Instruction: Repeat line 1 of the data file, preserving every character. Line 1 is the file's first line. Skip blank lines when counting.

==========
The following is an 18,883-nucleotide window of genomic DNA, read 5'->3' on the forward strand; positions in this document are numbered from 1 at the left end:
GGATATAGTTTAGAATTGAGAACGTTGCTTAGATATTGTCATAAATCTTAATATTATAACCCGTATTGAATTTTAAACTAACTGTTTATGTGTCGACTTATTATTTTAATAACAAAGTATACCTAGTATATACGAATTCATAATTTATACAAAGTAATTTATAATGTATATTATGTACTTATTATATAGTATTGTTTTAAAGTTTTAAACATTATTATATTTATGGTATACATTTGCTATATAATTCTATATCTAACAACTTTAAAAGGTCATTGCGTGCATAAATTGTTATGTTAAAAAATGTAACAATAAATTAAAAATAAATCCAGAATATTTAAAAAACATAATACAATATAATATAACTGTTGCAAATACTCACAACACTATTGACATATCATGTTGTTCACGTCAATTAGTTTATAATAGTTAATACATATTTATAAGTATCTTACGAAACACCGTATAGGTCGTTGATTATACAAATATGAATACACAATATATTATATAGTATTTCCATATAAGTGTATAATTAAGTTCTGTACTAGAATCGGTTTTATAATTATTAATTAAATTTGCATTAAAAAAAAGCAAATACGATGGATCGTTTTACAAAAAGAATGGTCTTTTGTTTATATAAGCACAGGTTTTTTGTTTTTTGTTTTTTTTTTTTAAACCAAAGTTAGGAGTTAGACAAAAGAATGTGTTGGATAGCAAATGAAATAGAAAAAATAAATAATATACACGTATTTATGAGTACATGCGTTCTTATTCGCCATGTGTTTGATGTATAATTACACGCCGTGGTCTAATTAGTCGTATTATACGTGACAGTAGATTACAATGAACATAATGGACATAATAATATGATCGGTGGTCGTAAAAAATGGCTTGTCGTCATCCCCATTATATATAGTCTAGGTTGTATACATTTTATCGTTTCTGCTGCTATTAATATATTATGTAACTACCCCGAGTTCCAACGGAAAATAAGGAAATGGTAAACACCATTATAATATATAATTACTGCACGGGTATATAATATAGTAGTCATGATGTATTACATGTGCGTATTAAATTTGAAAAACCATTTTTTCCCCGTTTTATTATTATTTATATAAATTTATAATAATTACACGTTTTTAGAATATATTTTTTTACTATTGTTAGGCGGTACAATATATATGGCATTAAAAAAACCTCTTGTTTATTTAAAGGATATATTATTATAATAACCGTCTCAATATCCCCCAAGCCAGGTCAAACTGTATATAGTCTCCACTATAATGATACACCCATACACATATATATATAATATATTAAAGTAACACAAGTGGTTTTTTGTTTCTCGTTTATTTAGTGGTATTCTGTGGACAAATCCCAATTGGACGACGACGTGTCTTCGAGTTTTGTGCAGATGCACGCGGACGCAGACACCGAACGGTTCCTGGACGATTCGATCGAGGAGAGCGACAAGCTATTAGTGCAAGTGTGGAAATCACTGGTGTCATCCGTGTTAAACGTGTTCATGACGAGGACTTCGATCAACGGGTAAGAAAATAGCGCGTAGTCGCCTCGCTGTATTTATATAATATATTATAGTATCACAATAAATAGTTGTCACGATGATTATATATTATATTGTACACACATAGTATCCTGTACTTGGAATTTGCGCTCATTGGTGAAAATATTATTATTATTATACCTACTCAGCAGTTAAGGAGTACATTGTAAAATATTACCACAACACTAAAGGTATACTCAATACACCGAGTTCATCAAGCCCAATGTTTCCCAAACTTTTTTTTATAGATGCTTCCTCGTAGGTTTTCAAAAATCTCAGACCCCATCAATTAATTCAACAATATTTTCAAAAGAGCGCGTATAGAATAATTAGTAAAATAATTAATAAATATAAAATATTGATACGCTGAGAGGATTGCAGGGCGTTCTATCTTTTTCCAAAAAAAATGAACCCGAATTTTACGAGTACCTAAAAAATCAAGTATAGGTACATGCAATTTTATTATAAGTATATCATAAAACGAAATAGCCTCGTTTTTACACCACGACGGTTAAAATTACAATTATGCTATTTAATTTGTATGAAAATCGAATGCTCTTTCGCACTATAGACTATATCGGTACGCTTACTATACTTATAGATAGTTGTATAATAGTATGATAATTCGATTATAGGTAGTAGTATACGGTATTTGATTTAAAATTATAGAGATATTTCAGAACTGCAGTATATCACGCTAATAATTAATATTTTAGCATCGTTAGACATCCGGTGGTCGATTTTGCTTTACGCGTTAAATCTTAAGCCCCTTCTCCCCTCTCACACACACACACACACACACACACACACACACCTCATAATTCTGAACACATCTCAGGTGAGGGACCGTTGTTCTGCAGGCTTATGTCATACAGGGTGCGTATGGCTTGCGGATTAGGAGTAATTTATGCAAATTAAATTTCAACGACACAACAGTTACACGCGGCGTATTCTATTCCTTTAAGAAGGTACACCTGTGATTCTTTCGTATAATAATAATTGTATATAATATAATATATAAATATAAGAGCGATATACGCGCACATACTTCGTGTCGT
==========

The following is an 18,883-nucleotide window of genomic DNA, read 5'->3' on the forward strand; positions in this document are numbered from 1 at the left end: